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Fr Magadia’s interest in ecology, at least at the moment while he is rector of the Loyola House Jesuit Residence in Davao City, Philippines, is of a personal rather than institutional nature. This sort of personal interest is shared by other Jesuits in his country: “In the Philippines, we have become accustomed to many catastrophes that are environment-based. We have had terrible floods, we have had landslides, many people die, and it’s always been an issue in the country. The interest is there for a whole lot of us, in a general sort of way.” He considers ecology “very, very important” and says: “I cannot understand why there are still some who find it difficult to see this as an important issue. That was one of my surprises [at the GC], to find out that there are some who do not. I think we [Jesuits] have always been interested, but now we feel that the time has come for a more explicit movement towards valuing the environment as something that we share and therefore have to protect together.”

Asked about different approaches to environmental concerns in the global north and south, Fr Magadia reflects: “Maybe there are differences but I think the spirit is the same and that spirit has to do with finding ways and means to preserve Mother Earth, to respect her, to find ways and means to respond, so that the future can be better safeguarded.” He points out that the challenges are different at different levels of the Society: “Certainly at the very base, among Jesuits, it will mean issues of lifestyle. Individuals will have to do some kind of examination of conscience where challenges are concerned.” But beyond that there are the levels of communities, institutions, provinces, assistancies and conferences. “And now”, he adds, “I think there is an urgency to see the Society as being able to move on the universal level, not merely as sub-units.”

He sees JRS as a possible model for this: “For the Society to make an impact on the global level, something like JRS has to happen, something that is more universal, where you have values, individuals, experts contributing to a clear issue, to identify priorities. Environment is such a big issue, you’d have to unpack it: climate change, deforestation, marine preservation, desertification, and I guess the task of prioritisation will have to go hand in hand with our asking ourselves what our capacities are, where our strengths lie, and what the need is out there.” The question for the Society of Jesus to keep in mind is: “What is not being done that needs to be done?”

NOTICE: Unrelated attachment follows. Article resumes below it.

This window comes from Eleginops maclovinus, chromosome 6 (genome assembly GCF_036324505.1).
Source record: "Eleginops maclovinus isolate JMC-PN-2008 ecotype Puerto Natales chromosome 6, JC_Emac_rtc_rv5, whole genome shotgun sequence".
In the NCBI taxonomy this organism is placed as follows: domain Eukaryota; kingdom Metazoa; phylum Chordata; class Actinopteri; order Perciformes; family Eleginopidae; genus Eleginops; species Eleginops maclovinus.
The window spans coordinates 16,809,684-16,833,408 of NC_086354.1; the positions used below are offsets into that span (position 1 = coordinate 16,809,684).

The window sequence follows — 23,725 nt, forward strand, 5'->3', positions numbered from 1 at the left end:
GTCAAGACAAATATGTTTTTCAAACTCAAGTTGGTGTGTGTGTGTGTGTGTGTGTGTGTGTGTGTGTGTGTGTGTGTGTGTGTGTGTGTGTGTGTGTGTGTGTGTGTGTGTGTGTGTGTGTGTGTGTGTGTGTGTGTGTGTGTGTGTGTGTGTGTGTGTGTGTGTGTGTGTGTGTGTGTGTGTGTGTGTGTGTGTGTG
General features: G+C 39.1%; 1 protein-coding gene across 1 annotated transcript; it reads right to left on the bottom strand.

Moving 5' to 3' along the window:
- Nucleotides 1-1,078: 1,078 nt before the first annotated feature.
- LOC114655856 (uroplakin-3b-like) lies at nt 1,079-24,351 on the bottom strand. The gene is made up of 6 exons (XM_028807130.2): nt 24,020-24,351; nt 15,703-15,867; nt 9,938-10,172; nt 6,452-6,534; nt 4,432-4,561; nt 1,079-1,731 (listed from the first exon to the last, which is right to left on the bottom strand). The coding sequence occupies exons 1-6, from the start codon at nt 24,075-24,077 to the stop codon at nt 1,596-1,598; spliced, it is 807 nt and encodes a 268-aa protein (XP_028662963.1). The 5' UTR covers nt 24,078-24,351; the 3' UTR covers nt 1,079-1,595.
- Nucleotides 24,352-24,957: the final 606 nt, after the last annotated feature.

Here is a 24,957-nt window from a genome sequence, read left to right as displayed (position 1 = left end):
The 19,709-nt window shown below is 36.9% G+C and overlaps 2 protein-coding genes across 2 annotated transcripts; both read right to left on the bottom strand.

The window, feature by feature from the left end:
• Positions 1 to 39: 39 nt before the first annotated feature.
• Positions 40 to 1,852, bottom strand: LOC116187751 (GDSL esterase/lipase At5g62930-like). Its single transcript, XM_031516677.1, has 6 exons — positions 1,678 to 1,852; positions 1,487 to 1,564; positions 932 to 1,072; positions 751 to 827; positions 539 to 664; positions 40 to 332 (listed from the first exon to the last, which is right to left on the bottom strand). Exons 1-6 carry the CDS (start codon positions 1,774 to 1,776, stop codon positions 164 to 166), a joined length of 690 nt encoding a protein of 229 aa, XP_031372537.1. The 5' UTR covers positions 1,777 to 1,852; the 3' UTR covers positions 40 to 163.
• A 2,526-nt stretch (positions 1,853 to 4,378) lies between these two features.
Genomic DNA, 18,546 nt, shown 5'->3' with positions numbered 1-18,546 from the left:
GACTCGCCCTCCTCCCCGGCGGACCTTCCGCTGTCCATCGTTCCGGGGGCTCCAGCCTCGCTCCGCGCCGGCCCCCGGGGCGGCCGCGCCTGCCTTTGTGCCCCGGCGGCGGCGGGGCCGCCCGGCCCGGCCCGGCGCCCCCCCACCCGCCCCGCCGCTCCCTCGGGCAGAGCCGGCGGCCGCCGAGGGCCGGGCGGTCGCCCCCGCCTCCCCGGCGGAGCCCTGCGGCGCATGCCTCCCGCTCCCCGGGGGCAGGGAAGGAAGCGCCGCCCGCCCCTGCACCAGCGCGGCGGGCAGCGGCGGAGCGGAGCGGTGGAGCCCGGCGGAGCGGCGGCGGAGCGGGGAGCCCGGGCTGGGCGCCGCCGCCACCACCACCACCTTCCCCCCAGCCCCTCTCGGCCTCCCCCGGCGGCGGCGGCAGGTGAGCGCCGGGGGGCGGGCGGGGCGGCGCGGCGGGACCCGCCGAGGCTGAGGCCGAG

In response to this question, the whole of the Society could become involved: “This is where science, faith, research and education should come together, it really requires a multi-sector response, it cannot be done by single institutions. We have to get our work done as a unified body.” One example of approaching environmental issues on a global level is to do advocacy. However, it takes the right skills to do this: “If you want to enter the international advocacy area, you have to train in lobbying, you are going to have to know the ins and outs of the various international organisations working in these areas and play the game. And part of playing the game is knowing the rules, both the formal rules and the informal rules. These are skills that go beyond the issue of environment – they have to do with lobbying, with management, with an ability to see where things are really going and to know what is important and what is not important. [For this, you need] a good manager, someone who can bring people together, a networker.”

In conclusion, Fr Magadia looks at the immediate future: “My hope is that we can already start now. There are people already who are aware, and who want to engage in specific, concrete actions. Others just have levels of sympathy, which is fine, these are all improvements from zero. But I think with the younger men, there are more possibilities.”

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L’Eglise et le développement durable

This article was posted in Miscellaneous.

Sustainable development

Sustainable development

Pour l’Eglise catholique, le développement durable doit aussi se soucier de son impact dans la succession des générations humaines et éviter de canoniser des préoccupations vitalistes et utilitaristes qui minimisent gravement la spécificité de l’homme. Continue reading

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Rivers Running Dry

This article was posted in Miscellaneous.

Water

Water

Statistics from the Earth Policy Institute give an alarming forecast about the prospects for the world’s water supply, and therefore, for its agriculture.

Read the article by Lester Brown. Continue reading